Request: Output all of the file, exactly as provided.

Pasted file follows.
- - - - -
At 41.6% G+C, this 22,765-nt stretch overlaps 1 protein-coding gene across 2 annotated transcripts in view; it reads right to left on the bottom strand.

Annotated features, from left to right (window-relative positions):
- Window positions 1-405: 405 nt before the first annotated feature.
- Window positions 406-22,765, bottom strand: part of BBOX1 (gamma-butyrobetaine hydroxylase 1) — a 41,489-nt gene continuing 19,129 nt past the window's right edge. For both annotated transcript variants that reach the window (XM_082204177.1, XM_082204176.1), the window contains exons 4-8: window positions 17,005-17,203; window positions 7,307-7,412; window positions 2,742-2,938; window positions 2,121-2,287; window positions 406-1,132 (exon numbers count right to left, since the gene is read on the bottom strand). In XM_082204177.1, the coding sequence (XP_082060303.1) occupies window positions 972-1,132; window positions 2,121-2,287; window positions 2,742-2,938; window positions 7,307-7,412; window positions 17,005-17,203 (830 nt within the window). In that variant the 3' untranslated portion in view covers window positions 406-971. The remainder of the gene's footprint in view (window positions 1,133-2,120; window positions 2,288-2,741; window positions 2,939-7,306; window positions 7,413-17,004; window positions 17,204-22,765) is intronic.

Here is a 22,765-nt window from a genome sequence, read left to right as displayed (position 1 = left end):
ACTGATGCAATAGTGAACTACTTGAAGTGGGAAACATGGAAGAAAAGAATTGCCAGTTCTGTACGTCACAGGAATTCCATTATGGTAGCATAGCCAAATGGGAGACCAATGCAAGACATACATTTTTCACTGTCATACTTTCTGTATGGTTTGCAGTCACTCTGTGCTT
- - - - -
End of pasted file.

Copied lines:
At 41.6% G+C, this 22,765-nt stretch overlaps 1 protein-coding gene across 2 annotated transcripts in view; it reads right to left on the bottom strand.

Annotated features, from left to right (window-relative positions):
- Window positions 1-405: 405 nt before the first annotated feature.
- Window positions 406-22,765, bottom strand: part of BBOX1 (gamma-butyrobetaine hydroxylase 1) — a 41,489-nt gene continuing 19,129 nt past the window's right edge. For both annotated transcript variants that reach the window (XM_082204177.1, XM_082204176.1), the window contains exons 4-8: window positions 17,005-17,203; window positions 7,307-7,412; window positions 2,742-2,938; window positions 2,121-2,287; window positions 406-1,132 (exon numbers count right to left, since the gene is read on the bottom strand). In XM_082204177.1, the coding sequence (XP_082060303.1) occupies window positions 972-1,132; window positions 2,121-2,287; window positions 2,742-2,938; window positions 7,307-7,412; window positions 17,005-17,203 (830 nt within the window). In that variant the 3' untranslated portion in view covers window positions 406-971. The remainder of the gene's footprint in view (window positions 1,133-2,120; window positions 2,288-2,741; window positions 2,939-7,306; window positions 7,413-17,004; window positions 17,204-22,765) is intronic.

Here is a 22,765-nt window from a genome sequence, read left to right as displayed (position 1 = left end):
ACTGATGCAATAGTGAACTACTTGAAGTGGGAAACATGGAAGAAAAGAATTGCCAGTTCTGTACGTCACAGGAATTCCATTATGGTAGCATAGCCAAATGGGAGACCAATGCAAGACATACATTTTTCACTGTCATACTTTCTGTATGGTTTGCAGTCACTCTGTGCTT